This has been a disappointing year for President Obama and the Democrats. One would think that a year that featured a medley of Republican self-inflicted wounds culminating in the pointless government shutdown would end with the Democrats heading into the midterm election year with the wind in their sails. Instead, thanks to missteps on issues like the NSA scandal and the rollout of Obamacare, Republicans are boasting a five point edge in the generic Congressional ballot and Barack Obama’s approval rating has fallen to 40 percent (compared to 56 percent for Clinton and 42 percent for George W. Bush at the end of their fifth year).


Freedom agenda


At his second inaugural, President Obama told supporters that the past election was about “who we are as a nation, what values we cherish [and] how hard we’re willing to fight to make sure those values live not just for today but for future generations.”

The road to redemption for President Obama in 2014 may very well be in pursuing a freedom agenda that ensures that we preserve our freedoms for future generations. As Nelson Mandela said, freedom is not merely casting “off one’s chains, but to live in a way that respects and enhances the freedom of others.”


NSA reform


From the moment in June when the name Edward Snowden was first published in print around the world, President Obama has acted in a reactive mode as unsettling detail after unsettling detail dripped out from the National Security Agency (NSA) and Snowden. The scandal has come at a great price to U.S. prestige, has hurt U.S. tech companies operating abroad, undermined cyber security since hackers can now exploit NSA-mandated backdoors and led to an erosion of the president’s support among the millennials who helped elect him. You know it is a serious problem when both the left and right agree that the NSA is “out of control.”

President Obama’s Review Group on Intelligence and Communications Technologies has called for reforming NSA operations. As the report explains, “[e]xcessive surveillance and unjustified secrecy can threaten civil liberties, public trust and core processes of democratic self-government.”

President Obama must embrace the review group’s recommendations and take the lead in the fight against “big brother” for the simple reason that it is not who we are as a nation and is precisely the type of government intrusion the Bill of Rights was designed to prevent.


Voting Rights Act


Congress passed the Voting Rights Ac in 1965 in reaction to “Bloody Sunday” when voting rights marchers were blocked and clubbed by the state police on Selma, Ala.’s Edmund Pettus Bridge. The act requires jurisdictions having a history of voting discrimination to submit election law changes for review by the Justice Department pursuant to authority granted Congress under the 15th Amendment (providing that the right of citizens of the United States to vote shall not be denied or abridged … on account of race). The law was last reauthorized in 2006 by a vote of 390-33 in the House and 98-0 in the Senate.

In Shelby County vs. Holder, the Roberts Supreme Court ignored a legislative record that exceeded 15,000 pages and included 21 hearings to invalidate the law by finding that the Congress failed to make the requisite finding that voter protection was still needed. Within hours of the announcement of the Supreme Court decision, Texas and Mississippi pledged to move forward with controversial voter identification requirements.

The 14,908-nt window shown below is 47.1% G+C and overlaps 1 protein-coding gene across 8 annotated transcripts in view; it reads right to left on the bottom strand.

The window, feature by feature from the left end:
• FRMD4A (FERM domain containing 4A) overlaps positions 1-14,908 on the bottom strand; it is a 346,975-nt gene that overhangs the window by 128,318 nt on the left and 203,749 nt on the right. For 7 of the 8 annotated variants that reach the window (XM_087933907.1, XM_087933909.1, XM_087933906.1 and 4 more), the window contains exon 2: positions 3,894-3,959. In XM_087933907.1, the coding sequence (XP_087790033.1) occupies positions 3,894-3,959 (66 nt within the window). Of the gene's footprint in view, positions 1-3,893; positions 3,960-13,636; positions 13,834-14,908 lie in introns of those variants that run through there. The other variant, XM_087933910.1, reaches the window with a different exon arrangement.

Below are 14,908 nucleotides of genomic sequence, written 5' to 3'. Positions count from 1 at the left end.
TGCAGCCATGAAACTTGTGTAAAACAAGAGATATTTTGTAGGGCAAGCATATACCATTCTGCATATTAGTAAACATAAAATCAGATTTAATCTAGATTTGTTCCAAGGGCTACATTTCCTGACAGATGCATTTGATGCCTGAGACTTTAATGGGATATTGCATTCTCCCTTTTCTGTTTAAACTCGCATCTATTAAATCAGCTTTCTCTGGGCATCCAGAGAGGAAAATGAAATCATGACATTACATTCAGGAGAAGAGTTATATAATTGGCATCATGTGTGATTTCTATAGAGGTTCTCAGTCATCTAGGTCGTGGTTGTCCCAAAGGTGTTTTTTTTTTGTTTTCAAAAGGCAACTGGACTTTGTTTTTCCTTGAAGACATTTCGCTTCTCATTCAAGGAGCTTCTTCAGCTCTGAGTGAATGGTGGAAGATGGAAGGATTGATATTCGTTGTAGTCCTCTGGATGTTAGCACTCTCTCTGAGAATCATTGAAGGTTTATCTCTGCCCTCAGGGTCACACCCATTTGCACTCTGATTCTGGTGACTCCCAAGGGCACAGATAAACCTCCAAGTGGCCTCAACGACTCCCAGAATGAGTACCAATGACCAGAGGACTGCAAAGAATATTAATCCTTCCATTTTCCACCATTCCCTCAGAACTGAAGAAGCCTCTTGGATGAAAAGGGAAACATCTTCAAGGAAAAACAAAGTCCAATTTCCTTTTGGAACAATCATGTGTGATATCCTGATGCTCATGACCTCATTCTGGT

House Judiciary Committee Chairman Jim Sensenbrenner (R-WI) has responded to the Supreme Court decision by vowing to restore the Voting Rights Act “as an effective tool to prevent discrimination.” President Obama and the Democrats must work with Sensenbrenner and get this done first thing in 2014. As President Clinton said in response to the decision, a “great democracy doesn’t make it harder to vote than to buy an assault weapon.”


Immigration reform


The president’s immigration reform package has passed the Senate and is being blocked by the House, where hard-liners oppose any path to citizenship for the 11 million undocumented aliens in the United States today. One Republican House member said he would do “anything short of shooting illegal immigrants” (while a Republican state legislator in Kansas has advocated shooting immigrants from helicopters like “feral hogs”). These are working members of our society who pay taxes and we cannot pretend they do not exist and perpetuate a multi-generational subclass. The president’s proposal creates a procedure by which the aspirations of law-abiding aliens to be part of the American dream can be recognized.

The pursuit of a freedom agenda makes sense politically. Each of these proposals are important to key elements of the Democratic constituency, have widespread support and Republicans would be venturing into perilous waters should they block any of them. In pursuing a freedom agenda, President Obama would not merely be answering the call of history but also reasserting himself as a leader.

More importantly, however, each of these proposals is the right thing to do because it calls upon us to act consistent with who we are as a nation. Pericles said that “[f]reedom is the sure possession of those alone who have the courage to defend it” and in 2014 President Obama must summon us to do just that.


Bennet Kelley is an award-winning political columnist, host of Cyber Law and Business Report and founder of the Internet Law Center in Santa Monica. He can be contacted at


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